A young pathologist seeks answers to the mysterious death of a friend and soon comes into contact with the same cursed videotape that caused the death of the friend's wife and son, which is haunted by the curse of Sadako, a relentless spirit.
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The prequel to the horror film Ringu, this movie provides the background story of how Sadako later became the vengeful murdering spirit. The story starts with her as a shy, somewhat withdrawn, college student who nonetheless gets involved in a drama club. The director thinks she has talent, but some of the other performers start to get jealous of the attention he gives her. Meanwhile, a reporter investigating Sadako's spiritualist mother thinks there's something very suspicious about the young woman, and arrives on campus to confront Sadako just as a series of strange deaths start sweeping through the drama club.Written by
Jean-Marc Rocher <email@example.com>
This film is a semi-loose adaptation of the short story Lemonheart by Koji Suzuki. In 1999, Suzuki was finishing his written sources for the Ring series by including a fourth titled Birthday which collects three short stories that filled in details of the story. Asmik Ace decided to hire Ring 2 (1999) screenwriter Hiroshi Takahashi to adapt the story Lemonheart from Birthday. Birthday captured the life of the character of Sadako just before she songigned to her fate seen in the later Ring series. See more »
In one particular shot, Etsuko goes backstage for a scene in which no other person should have been present. And yet, in this scene, one can plainly see a small hand poking out from behind one of the dresses. See more »
Great ending, but probably my least favorite Ring film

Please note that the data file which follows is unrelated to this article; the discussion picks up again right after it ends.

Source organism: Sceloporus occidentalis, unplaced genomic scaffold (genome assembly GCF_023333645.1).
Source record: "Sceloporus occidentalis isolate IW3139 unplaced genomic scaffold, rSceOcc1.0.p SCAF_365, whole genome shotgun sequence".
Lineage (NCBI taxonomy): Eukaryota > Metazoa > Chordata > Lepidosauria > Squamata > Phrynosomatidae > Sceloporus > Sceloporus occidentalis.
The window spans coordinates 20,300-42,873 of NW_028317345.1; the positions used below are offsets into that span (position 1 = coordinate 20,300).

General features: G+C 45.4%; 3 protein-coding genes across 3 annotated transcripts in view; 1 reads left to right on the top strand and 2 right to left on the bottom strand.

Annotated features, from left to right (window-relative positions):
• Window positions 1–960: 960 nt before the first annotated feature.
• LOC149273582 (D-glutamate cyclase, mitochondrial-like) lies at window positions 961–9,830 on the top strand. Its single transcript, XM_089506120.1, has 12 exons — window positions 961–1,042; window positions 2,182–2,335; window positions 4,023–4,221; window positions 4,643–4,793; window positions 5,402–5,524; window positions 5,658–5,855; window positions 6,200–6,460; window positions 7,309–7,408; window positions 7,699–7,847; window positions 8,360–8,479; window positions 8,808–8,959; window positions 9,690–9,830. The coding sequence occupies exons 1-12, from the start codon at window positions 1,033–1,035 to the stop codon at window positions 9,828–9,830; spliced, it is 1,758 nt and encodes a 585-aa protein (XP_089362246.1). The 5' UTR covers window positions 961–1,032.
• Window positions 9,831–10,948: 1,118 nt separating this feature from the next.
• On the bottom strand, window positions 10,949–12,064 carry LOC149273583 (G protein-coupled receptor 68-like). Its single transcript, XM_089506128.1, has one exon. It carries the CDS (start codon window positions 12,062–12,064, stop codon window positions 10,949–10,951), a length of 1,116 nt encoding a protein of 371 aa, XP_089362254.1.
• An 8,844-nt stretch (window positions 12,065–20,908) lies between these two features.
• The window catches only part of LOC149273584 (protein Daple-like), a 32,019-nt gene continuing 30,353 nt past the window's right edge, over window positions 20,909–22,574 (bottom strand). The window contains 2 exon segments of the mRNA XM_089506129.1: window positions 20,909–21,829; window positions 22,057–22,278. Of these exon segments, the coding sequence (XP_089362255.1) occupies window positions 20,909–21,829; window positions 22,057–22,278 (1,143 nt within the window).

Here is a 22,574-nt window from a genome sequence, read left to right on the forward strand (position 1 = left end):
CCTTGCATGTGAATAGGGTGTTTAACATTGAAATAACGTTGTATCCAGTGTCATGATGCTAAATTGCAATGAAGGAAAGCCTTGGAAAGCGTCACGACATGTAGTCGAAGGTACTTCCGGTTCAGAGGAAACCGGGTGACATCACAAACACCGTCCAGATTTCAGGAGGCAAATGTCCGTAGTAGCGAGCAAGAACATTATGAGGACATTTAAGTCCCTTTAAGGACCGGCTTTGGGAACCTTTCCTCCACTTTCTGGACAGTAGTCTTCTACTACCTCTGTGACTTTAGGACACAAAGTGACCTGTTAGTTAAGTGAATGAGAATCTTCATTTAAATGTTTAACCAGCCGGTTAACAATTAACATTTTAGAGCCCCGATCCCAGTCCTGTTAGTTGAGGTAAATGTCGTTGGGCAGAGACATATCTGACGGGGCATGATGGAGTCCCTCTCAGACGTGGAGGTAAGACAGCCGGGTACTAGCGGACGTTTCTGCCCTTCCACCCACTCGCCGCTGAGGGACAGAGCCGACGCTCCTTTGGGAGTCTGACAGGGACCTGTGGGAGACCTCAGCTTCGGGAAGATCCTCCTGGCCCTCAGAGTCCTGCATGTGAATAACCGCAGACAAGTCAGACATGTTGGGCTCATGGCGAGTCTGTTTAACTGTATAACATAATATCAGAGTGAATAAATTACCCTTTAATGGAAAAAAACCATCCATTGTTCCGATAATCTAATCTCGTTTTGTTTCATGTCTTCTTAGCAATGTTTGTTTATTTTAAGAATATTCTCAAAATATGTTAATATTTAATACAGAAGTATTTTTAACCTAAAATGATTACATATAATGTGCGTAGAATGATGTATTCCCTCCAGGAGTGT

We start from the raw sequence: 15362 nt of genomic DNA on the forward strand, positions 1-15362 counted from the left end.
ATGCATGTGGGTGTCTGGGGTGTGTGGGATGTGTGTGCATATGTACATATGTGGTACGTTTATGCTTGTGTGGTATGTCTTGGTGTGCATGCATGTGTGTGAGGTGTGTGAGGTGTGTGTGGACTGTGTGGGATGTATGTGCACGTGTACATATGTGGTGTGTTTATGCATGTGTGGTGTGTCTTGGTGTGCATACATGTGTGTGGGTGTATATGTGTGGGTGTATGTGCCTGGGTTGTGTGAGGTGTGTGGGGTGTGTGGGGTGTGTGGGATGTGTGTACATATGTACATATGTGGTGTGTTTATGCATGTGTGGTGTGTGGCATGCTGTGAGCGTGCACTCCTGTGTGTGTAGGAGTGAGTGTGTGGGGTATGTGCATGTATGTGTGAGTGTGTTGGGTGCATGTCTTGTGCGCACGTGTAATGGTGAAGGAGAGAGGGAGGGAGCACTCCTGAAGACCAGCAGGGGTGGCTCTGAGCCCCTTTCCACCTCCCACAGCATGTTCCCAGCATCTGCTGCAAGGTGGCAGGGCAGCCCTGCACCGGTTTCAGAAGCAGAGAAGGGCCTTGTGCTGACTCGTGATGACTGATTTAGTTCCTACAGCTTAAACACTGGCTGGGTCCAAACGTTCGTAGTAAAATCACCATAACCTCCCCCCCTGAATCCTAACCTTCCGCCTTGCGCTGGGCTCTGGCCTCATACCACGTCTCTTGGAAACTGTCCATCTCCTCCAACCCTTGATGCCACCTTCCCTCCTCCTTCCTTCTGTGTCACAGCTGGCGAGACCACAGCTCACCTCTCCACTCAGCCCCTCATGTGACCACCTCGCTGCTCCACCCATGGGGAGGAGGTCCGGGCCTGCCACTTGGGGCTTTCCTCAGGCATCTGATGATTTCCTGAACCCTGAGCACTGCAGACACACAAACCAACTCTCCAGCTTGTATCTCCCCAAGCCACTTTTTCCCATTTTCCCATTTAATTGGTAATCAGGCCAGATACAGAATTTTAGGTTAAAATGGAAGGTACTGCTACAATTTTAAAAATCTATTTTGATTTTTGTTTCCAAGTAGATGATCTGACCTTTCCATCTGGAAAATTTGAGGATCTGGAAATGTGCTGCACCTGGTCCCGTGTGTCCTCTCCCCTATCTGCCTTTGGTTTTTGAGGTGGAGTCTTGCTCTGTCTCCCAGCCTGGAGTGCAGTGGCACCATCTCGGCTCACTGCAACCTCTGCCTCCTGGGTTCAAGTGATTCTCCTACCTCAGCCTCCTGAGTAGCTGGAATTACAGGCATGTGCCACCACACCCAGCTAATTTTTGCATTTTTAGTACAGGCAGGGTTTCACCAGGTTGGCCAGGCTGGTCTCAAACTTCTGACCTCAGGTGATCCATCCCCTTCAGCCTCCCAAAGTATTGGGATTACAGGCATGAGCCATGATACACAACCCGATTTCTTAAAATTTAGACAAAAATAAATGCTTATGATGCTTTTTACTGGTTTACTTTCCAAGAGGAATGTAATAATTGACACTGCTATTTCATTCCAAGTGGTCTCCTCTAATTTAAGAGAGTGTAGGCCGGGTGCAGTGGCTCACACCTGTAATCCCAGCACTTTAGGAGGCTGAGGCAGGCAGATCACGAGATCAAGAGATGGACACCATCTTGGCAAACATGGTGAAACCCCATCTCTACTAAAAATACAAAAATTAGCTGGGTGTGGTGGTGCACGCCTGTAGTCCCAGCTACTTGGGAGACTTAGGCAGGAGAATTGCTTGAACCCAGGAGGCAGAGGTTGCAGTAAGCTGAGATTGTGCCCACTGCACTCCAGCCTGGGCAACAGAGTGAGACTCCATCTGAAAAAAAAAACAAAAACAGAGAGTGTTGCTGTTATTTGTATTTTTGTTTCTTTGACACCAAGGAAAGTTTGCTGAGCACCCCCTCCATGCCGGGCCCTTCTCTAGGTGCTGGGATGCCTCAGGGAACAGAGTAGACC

Shortly after an oddly quiet young woman, Sadako Yamamura (Yukie Nakama), joins a drama troupe, strange events, including deaths with suspicious circumstances, start occurring. Is Sadako somehow connected to these events? And what does it have to do with a reporter investigating a years-old tragedy at a psychic demonstration?
Series Note: There are many different films, television series, books, comic books, etc. based on the "Ring Universe", and it's very complicated trying to sort them out. The Japanese films known as "Ring" or "Ringu" can be numbered 0 (this one), 1 (Ringu, 1998) and 2 (Ringu 2, 1999), and function well as a self-contained story. This film, Ring 0: Birthday is a prequel. I prefer watching it first, but if you want more mystery in the other films, watch them in their release order: Ringu, Ringu 2, then Ringu 0. Note that there is also a Japanese film named Rasen (aka Spiral, 1998) which was meant to be a "Ring 2", but that was later superseded with the 1999 Ringu 2. Rasen is supposedly closer to the second Ring novel, but 1999's Ringu 2 is seen as more or less the "official" Ringu sequel.
There is an infamous mock commercial from the early days of "Saturday Night Live" (1975) about a product named "Shimmer". Shimmer was notable for being both a floor wax and a dessert topping. Ring 0 has Sadako as a Shimmer-like entity. Only, instead of being just two kinds of things, she's six--a telekinetic, a psychic, a precognizant, a ghost, a psychic healer, and a physical manifestation of a split personality. The film overall has a Shimmer-like quality, too. It's both a horror film and a slow, realistic drama with romance overtones. The horror stuff generally works, although Sadako would have benefited from not having so many functions. The more serious dramatic sections, which take up almost an hour of this 90-minute film, are not quite as successful.